How To Stop Masking at Work

Rachel Worsley  |  18/09/2023

Masking, or camouflaging, is a common behavior among many autistic individuals in the workplace and other social settings. It involves concealing one's autistic traits, such as stimming, sensory sensitivities, or social differences, to fit in or conform to social norms. However, masking can be exhausting and detrimental to mental health over time. If you want to stop masking in the workplace, here are some steps to consider:

  1. Self-awareness: Recognize that you are masking and that it can be harmful to your well-being. Understanding your masking behaviors is the first step to change.
  2. Know your rights: Familiarize yourself with workplace accommodations and legal protections for autistic individuals in your country (e.g., the Americans with Disabilities Act in the U.S.). Understanding your rights can provide you with confidence in advocating for yourself.
  3. Start gradually: You don't have to stop masking all at once. Begin by allowing yourself to be more authentic in small, safe ways. For example, you can experiment with wearing sensory-friendly clothing or allowing yourself to stim subtly.
  4. Talk to a trusted colleague: If you have a close colleague who you trust, consider discussing your autism and your desire to stop masking with them. They may be supportive and help create a more inclusive environment.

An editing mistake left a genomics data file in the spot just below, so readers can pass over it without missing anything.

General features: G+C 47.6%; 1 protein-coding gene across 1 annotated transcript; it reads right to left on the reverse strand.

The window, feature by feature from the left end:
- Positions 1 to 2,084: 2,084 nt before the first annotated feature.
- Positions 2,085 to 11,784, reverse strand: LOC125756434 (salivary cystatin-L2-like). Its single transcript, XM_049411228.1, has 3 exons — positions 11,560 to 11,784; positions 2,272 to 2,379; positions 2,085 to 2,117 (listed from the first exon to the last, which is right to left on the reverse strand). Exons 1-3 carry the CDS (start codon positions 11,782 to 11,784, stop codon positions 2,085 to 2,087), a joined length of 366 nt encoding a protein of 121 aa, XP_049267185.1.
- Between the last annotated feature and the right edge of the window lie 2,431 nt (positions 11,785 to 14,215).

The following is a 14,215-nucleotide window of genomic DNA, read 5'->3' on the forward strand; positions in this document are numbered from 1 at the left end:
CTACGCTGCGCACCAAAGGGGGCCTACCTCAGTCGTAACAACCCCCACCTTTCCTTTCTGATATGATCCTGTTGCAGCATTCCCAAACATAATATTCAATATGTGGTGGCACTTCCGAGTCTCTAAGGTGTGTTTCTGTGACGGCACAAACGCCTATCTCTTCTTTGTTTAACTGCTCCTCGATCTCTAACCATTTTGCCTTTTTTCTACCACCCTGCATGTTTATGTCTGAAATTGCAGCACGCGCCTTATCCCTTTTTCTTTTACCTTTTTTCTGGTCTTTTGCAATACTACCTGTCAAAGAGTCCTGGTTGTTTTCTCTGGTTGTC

5. Engage in self-advocacy: If you need specific accommodations or adjustments to make the workplace more comfortable for you, don't hesitate to request them from your supervisor or HR department. These accommodations might include a quiet workspace, flexible hours, or assistance with social interactions.
  6. Set boundaries: Establish clear boundaries to protect your well-being. Communicate to colleagues when you need alone time or when sensory sensitivities are overwhelming.
  7. Educate your employer: Consider educating your employer and colleagues about autism if you feel comfortable doing so. Providing information can foster understanding and promote a more inclusive workplace culture.
  8. Seek support: Reach out to autism support groups or networks, both within and outside your workplace. Connecting with others who share your experiences can provide valuable advice and emotional support.
  9. Practice self-care: Focus on self-care to manage stress and anxiety. This might include mindfulness exercises, regular breaks, and seeking therapy or counseling if necessary.
  10. Find a mentor: If possible, seek out a mentor who can offer guidance and support in navigating the workplace as an autistic individual. They can share their experiences and help you develop strategies for success.
  11. Embrace your strengths: Recognize and celebrate your unique strengths as an autistic individual. Autistic traits can be assets in certain roles, such as attention to detail, creativity, and problem-solving skills.
  12. Give yourself time: Changing masking behaviors can be a gradual process, and it's okay to take your time. Be patient with yourself as you work toward greater authenticity.

Remember that it's essential to prioritize your well-being and mental health in the workplace. Stopping masking can be liberating and lead to a more fulfilling work experience, but it may also involve challenges and adjustments. Seek support, advocate for your needs, and focus on creating a work environment that allows you to be your authentic self.

Stay updated on the latest resources from Neurodiversity Media. Sign up to the free NeuroWork Newsletter today: